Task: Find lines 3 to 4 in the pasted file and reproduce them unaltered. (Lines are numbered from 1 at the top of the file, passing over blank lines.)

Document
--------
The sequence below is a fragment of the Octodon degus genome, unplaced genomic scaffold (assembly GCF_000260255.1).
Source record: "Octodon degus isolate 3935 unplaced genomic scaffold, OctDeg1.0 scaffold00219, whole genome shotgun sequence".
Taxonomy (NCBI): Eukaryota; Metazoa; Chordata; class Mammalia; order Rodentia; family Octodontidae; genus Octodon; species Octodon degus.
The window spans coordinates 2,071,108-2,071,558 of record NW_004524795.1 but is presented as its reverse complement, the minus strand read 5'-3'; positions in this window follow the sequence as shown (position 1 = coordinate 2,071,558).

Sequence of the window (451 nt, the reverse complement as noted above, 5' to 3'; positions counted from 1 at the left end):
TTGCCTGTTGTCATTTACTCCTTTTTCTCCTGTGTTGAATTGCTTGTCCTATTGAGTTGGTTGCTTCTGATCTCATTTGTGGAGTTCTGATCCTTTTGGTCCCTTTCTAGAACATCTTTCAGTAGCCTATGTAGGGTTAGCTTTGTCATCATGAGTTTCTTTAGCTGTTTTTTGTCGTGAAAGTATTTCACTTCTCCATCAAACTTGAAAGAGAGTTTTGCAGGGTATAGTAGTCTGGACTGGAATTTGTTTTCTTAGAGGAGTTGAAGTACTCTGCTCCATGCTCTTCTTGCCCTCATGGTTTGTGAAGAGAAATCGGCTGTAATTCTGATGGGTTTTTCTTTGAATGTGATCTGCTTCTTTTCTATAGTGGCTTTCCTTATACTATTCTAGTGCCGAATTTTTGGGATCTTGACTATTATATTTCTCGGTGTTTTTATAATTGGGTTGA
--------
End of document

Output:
Taxonomy (NCBI): Eukaryota; Metazoa; Chordata; class Mammalia; order Rodentia; family Octodontidae; genus Octodon; species Octodon degus.
The window spans coordinates 2,071,108-2,071,558 of record NW_004524795.1 but is presented as its reverse complement, the minus strand read 5'-3'; positions in this window follow the sequence as shown (position 1 = coordinate 2,071,558).